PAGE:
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English Impressions - music for violin and piano
Frank BRIDGE
(1879-1941)
Violin Sonata (1922)
Benjamin BRITTEN (1913 -1976) Suite Op.6 (1936)
Alan RAWSTHORNE (1905-1971) Violin Sonata (dedicated to Joseph Szigeti) (1959) Mireille Jardon, violin and Lydia Jardon, piano Recorded at Theatre de Poissy, November 2003
AR RÉ - SÉ AR 2003-6 [49.07]


The first thing to say about this CD is that it presents truly brilliant and sympathetic performances. The second thing to mention is the excellent programme note written by Alain Cochard. This is very much a model for how these things should be written. There is a full discussion of the composers, their works, the present repertoire and even contemporary critical reviews. All this extends to an essay that is some 2500 words; it is at once interesting, learned and entertaining - a pleasure to read. The only down side of this CD is the very short length of the programme. At forty nine minutes one feels that the record company could have shoe-horned another work in here. Peter Racine Fricker’s sonata perhaps?

The repertoire itself is, I suppose, a little unusual for a French duet. I do not know why this should be, but one does not readily associate Gallic musicians with music of the 20th century English Renaissance. So it came as a pleasant surprise to listen to this CD of one old favourite and two relative rarities.

The duet are sisters; Mireille and Lydia Jardon playing violin and piano respectively. Lydia has previously made a recording of Granados's Goyescas. However, Mireille does not appear to have any other recordings to her credit. This is pity. Her technique seems to me to be almost faultless; perhaps a little hard-edged in one or two places. However, on the whole this is truly beautiful and even revelatory playing.

Bridge's Violin Sonata H183 is not particularly familiar. It was composed in 1922 and duly dedicated to Mrs Elizabeth Sprague Coolidge, who was a wealthy American arts patron.
This is a great work; it is surprising that it is little known and even less often recorded. It is a work that is part of the cluster of post-Great War compositions that were to mark a sea change in Bridge's style. Gone is the pastoralism and naked romanticism. Present is a complex musical language complete with nods to atonality, polytonality and bitonality. Yet somehow there is still a reflection of the old composer underlying this 'modernism.'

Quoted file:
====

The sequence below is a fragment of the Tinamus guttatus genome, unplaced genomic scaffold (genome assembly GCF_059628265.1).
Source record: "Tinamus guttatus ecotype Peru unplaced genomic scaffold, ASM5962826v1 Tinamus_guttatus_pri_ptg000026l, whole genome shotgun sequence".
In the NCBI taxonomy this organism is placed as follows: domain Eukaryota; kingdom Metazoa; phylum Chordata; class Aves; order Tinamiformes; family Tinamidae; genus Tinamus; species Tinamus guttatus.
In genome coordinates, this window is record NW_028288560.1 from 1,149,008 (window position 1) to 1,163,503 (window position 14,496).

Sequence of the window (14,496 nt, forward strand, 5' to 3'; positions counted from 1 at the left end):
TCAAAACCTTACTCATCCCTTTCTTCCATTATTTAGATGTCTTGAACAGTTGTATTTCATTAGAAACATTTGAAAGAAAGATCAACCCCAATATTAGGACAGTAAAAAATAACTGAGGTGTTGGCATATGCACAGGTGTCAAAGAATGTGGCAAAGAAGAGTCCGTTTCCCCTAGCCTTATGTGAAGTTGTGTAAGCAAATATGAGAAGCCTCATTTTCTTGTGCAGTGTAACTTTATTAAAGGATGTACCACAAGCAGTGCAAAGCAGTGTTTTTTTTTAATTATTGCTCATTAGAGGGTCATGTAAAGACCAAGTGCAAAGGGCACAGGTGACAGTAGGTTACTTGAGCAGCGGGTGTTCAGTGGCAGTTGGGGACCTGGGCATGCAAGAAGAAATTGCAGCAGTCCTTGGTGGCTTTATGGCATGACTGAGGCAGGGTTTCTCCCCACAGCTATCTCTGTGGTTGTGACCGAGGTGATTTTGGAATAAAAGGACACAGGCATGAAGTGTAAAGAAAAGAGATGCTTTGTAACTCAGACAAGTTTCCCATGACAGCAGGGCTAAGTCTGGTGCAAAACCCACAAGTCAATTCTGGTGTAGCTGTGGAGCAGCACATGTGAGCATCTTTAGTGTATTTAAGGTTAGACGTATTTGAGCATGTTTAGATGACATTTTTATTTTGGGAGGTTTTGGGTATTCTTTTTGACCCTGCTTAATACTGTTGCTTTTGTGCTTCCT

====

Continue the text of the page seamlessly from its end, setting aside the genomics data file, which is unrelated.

The Sonata is in one movement - lasting just under 20 minutes. It is composed in four sections or episodes. The first is a complex and involved but never academic Allegro molto moderato. This is followed by troubled Andante that explores the depths of despair. It is almost scary in places. The Vivo e capriccioso is Scherzo-like but with some dark passages. The work ends as it begins, Allegro molto moderato. There is certainly no consummation here. It is still shot through with pain and grief and a sense of futility.

Britten's Suite for Violin and Piano is an early work. It was first performed at the ISCM Festival in Barcelona in 1936. This was just before the outbreak of the Spanish Civil War. Britten was the pianist and Antonio Brosa was the soloist. It is an excellent work written in five movements. There is a very short introduction lasting a bare 30 seconds. Soon we are launched into a bouncy Allegro maestoso in the form of a witty march. The Moto Perpetuo is breathtaking. Yet there is nothing predictable here. Lots of wit and humour with an occasional sinister edge. This is fiendish music to play, however Mireille Jardon brings it off with considerable technical skill. The next movement is a lyrical lullaby that is in complete contrast to the excesses of the previous movements. This is tender and beautiful music. The last movement is a Waltz; a parody of palm court music. Yet it is parody and not pastiche. Both composer and soloists pull off this treat with great aplomb.

The last work from this exciting concert of English music is from the pen of the Lancashire born Alan Rawsthorne. Rawsthorne wrote for virtually every combination of instrument, including much chamber music and orchestral works with and without soloists. This present work was composed in 1959 and was dedicated to the Hungarian violinist Joseph Szigeti (1892-1973). It is in four movements, beginning with an adagio. This is dramatic and profound music that stirs deep emotions. The following allegretto calls for the soloist to play 'con sordino'. This naturally gives an ethereal effect. It is intimate music that explores a number of tonalities and dynamic effects. The Toccata is a great tour de force combining excitement with moments of release and even lyricism. The last movement is an Epilogue. It is 'signed' as being 'adagio rhapsodic’. This movement seems to be tying up a number of loose ends. In fact it is a summing up. The programme notes state that the Sonata concludes with 'freedom, poetry and a dreamlike quality.' This is correct. This must be one of the most mature and perfect violin sonatas in the English repertoire.

John France




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